Sandiganbayan clears ex-PRC chair accused of graft over lease deal

Adrian Ayalin, ABS-CBN News

Posted at Nov 24 2020 04:40 PM

The Sandiganbayan building in Quezon City, February 19, 2020. Jonathan Cellona, ABS-CBN News

MANILA — The Sandiganbayan has acquitted former Professional Regulation Commission (PRC) chairperson Teresita Manzala and several of her subordinates of graft over a complaint stemming from an office lease deal from 2011 to 2012.

In the decision of the anti-graft court's 6th division promulgated on Nov. 20, Manzala and other PRC officials namely Alfredo Po, Teofilo Gaius Sison, Jr., Sarah Edna Tabije, and Tricia Camara were cleared after the prosecution failed to prove their guilt beyond reasonable doubt.

The case stemmed from the information filed by the Ombudsman, where it accused PRC officials of conspiring to give undue advantage to the owner of CTLL Building in Baguio City for the alleged irregular lease of office space amounting to P6.696 million without competitive public bidding.

However, Sandiganbayan 6th Division chairperson Sarah Jane Fernandez, who penned the ruling, said the officials' decision to do away with the bidding was justified based on the circumstances. 

"The evidence shows that the resort to negotiated procurement was justified. Thus, the accused could not have acted with manifest partiality, evident bad faith, or gross inexcusable negligence for not conducting competitive bidding," the court said in the decision penned by Division chairperson Sarah Jane Fernandez, with the concurrence of Associate Justices Karl Miranda and Kevin Narce Vivero.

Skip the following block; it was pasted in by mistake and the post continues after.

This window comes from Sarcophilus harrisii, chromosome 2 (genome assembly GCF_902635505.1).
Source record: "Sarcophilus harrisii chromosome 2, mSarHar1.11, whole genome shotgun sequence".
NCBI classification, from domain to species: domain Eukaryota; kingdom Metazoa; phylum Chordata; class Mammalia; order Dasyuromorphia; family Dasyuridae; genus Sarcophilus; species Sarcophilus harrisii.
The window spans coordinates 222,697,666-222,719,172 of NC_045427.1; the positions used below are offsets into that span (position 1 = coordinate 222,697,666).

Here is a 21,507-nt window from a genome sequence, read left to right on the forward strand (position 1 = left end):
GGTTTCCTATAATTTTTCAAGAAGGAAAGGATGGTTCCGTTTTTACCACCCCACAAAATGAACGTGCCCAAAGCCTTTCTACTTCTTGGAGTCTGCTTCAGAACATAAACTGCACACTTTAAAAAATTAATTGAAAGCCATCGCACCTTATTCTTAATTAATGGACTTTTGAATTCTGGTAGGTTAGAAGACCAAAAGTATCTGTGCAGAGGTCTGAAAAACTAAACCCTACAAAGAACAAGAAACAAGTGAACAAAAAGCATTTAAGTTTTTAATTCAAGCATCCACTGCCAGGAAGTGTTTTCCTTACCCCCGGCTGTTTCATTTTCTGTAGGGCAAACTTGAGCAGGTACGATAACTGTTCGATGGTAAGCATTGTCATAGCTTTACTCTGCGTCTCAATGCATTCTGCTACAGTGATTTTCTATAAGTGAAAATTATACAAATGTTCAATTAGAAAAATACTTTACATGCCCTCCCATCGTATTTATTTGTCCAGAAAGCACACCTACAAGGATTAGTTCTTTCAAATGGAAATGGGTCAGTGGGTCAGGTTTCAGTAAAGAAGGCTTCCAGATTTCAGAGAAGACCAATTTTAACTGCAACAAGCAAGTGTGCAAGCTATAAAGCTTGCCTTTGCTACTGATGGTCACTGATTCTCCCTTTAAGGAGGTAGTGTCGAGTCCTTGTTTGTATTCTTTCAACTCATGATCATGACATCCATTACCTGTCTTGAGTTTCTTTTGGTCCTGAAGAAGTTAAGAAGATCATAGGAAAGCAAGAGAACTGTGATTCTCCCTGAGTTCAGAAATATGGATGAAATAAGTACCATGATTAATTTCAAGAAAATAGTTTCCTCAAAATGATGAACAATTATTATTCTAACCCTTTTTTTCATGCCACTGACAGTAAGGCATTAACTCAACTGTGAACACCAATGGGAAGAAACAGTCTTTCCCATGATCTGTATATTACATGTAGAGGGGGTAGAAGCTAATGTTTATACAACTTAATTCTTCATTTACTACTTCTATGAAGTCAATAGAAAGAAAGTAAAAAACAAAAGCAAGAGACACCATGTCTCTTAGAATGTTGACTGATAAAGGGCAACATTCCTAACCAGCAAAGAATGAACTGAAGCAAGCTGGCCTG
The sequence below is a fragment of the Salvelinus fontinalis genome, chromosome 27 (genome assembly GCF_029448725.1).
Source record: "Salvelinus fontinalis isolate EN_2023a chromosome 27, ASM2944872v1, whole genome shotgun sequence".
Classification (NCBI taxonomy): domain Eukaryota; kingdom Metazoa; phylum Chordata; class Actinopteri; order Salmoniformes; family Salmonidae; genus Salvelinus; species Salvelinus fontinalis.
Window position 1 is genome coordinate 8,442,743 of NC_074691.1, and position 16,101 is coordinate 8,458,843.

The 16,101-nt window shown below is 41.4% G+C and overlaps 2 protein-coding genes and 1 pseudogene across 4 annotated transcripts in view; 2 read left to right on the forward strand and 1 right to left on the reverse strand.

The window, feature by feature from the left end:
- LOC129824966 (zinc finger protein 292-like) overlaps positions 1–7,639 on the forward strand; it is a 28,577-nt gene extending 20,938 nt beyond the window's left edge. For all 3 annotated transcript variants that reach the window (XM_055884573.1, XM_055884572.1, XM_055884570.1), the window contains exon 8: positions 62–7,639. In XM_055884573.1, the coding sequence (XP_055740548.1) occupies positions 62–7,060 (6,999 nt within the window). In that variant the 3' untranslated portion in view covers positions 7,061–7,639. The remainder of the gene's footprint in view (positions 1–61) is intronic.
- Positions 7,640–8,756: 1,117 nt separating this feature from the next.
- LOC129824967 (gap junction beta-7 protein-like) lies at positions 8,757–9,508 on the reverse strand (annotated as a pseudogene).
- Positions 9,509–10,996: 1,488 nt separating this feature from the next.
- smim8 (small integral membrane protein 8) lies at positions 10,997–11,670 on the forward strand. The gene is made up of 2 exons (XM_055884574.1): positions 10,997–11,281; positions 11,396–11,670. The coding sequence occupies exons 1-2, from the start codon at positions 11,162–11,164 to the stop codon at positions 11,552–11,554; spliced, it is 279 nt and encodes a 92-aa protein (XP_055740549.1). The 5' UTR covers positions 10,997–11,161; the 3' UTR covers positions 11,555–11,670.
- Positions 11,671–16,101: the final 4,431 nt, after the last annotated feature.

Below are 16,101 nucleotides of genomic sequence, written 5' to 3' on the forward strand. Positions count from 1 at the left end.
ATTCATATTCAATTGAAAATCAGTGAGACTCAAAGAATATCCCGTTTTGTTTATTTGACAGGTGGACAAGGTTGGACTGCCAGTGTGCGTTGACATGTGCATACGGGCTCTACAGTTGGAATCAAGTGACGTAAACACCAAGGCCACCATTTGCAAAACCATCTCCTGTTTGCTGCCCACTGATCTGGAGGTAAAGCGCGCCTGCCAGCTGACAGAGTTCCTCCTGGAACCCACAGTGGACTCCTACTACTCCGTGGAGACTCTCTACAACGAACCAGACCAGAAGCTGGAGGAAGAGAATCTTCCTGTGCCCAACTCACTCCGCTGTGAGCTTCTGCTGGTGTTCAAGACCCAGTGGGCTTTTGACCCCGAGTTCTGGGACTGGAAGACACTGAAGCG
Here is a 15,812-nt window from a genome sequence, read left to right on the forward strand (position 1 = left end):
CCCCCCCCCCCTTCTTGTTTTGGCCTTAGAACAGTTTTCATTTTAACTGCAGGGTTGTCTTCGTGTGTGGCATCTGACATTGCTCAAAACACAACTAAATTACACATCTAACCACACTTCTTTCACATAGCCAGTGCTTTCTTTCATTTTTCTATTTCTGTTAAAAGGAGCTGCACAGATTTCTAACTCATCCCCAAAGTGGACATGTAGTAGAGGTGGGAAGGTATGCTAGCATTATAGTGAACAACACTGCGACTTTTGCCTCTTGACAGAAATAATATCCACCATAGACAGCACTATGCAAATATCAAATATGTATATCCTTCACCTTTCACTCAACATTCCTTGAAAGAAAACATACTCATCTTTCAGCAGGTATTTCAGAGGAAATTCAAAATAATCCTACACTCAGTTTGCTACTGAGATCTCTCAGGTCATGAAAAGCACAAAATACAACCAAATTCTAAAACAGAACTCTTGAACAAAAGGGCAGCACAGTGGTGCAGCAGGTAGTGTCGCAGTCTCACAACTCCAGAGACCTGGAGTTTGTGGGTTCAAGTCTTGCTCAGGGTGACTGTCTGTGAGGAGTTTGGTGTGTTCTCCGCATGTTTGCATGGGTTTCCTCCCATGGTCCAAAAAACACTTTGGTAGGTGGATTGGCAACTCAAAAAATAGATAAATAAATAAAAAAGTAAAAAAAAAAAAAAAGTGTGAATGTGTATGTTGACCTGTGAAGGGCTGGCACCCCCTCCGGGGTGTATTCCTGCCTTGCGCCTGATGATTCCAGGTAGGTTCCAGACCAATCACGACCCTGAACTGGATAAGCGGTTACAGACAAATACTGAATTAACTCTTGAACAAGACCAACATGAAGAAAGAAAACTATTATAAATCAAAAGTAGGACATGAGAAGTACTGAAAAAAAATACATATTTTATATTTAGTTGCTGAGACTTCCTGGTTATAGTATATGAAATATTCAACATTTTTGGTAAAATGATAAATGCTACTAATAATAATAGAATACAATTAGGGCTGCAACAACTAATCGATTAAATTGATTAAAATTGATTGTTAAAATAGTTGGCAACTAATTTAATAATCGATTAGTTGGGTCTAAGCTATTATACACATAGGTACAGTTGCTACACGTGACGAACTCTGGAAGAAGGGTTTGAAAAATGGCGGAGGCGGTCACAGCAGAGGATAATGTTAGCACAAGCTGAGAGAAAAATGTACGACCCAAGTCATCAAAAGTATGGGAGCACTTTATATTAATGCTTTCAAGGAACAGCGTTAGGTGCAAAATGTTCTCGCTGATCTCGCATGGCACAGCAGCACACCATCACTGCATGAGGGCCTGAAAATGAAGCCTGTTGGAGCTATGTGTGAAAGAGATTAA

The court also said that there was no partiality in the selection of the building as it was based on market and cost-benefit analyses.

The court, however, found that Manzala’s failure to ensure that proper procedure in the selection of the lessor constitutes negligence, although it was not gross nor inexcusable.

It was also noted that there was an apparent overpayment of rent which could have been rectified, but the lease was continued until 2017.

"Moreover, the apparent overpayment cannot be used as a basis for said accused’s conviction because such fact was not raised as an issue, and was not even alleged in the information," the court said.


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